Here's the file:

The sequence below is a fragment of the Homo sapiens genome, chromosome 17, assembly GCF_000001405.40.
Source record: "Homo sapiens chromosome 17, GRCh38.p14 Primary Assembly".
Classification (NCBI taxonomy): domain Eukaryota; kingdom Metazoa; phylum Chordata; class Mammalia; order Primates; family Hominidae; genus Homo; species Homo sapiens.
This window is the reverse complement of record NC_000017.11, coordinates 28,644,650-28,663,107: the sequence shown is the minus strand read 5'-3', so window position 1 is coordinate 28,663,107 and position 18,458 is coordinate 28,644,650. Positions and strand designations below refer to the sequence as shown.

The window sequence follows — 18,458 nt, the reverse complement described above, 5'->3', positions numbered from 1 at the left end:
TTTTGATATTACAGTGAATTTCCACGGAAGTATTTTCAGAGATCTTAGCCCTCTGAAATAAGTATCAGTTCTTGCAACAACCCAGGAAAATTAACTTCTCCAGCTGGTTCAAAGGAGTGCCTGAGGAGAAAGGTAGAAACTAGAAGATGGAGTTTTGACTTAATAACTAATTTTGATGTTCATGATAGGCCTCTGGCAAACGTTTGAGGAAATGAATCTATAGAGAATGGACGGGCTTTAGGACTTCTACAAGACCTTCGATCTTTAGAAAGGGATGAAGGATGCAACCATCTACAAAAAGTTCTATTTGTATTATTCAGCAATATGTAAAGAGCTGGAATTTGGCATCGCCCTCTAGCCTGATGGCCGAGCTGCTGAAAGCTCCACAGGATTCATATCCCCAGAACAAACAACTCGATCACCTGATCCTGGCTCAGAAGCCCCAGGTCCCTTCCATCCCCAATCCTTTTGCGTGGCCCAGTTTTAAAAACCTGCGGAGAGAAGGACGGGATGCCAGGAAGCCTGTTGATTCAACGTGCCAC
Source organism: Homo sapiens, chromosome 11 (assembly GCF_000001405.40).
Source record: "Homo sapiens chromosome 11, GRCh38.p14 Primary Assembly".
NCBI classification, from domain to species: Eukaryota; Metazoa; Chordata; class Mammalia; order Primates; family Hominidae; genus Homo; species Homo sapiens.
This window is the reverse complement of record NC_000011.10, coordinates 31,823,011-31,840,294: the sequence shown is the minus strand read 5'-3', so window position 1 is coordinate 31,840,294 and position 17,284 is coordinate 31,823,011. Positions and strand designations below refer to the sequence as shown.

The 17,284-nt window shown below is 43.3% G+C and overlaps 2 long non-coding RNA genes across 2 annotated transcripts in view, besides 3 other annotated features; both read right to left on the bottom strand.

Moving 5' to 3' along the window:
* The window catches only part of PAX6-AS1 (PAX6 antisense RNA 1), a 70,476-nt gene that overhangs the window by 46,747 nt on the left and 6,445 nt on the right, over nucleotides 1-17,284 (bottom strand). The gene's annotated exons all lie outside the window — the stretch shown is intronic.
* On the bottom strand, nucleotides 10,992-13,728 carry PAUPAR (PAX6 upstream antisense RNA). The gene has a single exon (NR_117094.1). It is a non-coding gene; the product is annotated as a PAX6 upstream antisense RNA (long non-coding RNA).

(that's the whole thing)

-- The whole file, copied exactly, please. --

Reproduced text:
The sequence below is a fragment of the Homo sapiens genome, chromosome 17, assembly GCF_000001405.40.
Source record: "Homo sapiens chromosome 17, GRCh38.p14 Primary Assembly".
Classification (NCBI taxonomy): domain Eukaryota; kingdom Metazoa; phylum Chordata; class Mammalia; order Primates; family Hominidae; genus Homo; species Homo sapiens.
This window is the reverse complement of record NC_000017.11, coordinates 28,644,650-28,663,107: the sequence shown is the minus strand read 5'-3', so window position 1 is coordinate 28,663,107 and position 18,458 is coordinate 28,644,650. Positions and strand designations below refer to the sequence as shown.

The window sequence follows — 18,458 nt, the reverse complement described above, 5'->3', positions numbered from 1 at the left end:
TTTTGATATTACAGTGAATTTCCACGGAAGTATTTTCAGAGATCTTAGCCCTCTGAAATAAGTATCAGTTCTTGCAACAACCCAGGAAAATTAACTTCTCCAGCTGGTTCAAAGGAGTGCCTGAGGAGAAAGGTAGAAACTAGAAGATGGAGTTTTGACTTAATAACTAATTTTGATGTTCATGATAGGCCTCTGGCAAACGTTTGAGGAAATGAATCTATAGAGAATGGACGGGCTTTAGGACTTCTACAAGACCTTCGATCTTTAGAAAGGGATGAAGGATGCAACCATCTACAAAAAGTTCTATTTGTATTATTCAGCAATATGTAAAGAGCTGGAATTTGGCATCGCCCTCTAGCCTGATGGCCGAGCTGCTGAAAGCTCCACAGGATTCATATCCCCAGAACAAACAACTCGATCACCTGATCCTGGCTCAGAAGCCCCAGGTCCCTTCCATCCCCAATCCTTTTGCGTGGCCCAGTTTTAAAAACCTGCGGAGAGAAGGACGGGATGCCAGGAAGCCTGTTGATTCAACGTGCCAC
Source organism: Homo sapiens, chromosome 11 (assembly GCF_000001405.40).
Source record: "Homo sapiens chromosome 11, GRCh38.p14 Primary Assembly".
NCBI classification, from domain to species: Eukaryota; Metazoa; Chordata; class Mammalia; order Primates; family Hominidae; genus Homo; species Homo sapiens.
This window is the reverse complement of record NC_000011.10, coordinates 31,823,011-31,840,294: the sequence shown is the minus strand read 5'-3', so window position 1 is coordinate 31,840,294 and position 17,284 is coordinate 31,823,011. Positions and strand designations below refer to the sequence as shown.

The 17,284-nt window shown below is 43.3% G+C and overlaps 2 long non-coding RNA genes across 2 annotated transcripts in view, besides 3 other annotated features; both read right to left on the bottom strand.

Moving 5' to 3' along the window:
* The window catches only part of PAX6-AS1 (PAX6 antisense RNA 1), a 70,476-nt gene that overhangs the window by 46,747 nt on the left and 6,445 nt on the right, over nucleotides 1-17,284 (bottom strand). The gene's annotated exons all lie outside the window — the stretch shown is intronic.
* On the bottom strand, nucleotides 10,992-13,728 carry PAUPAR (PAX6 upstream antisense RNA). The gene has a single exon (NR_117094.1). It is a non-coding gene; the product is annotated as a PAX6 upstream antisense RNA (long non-coding RNA).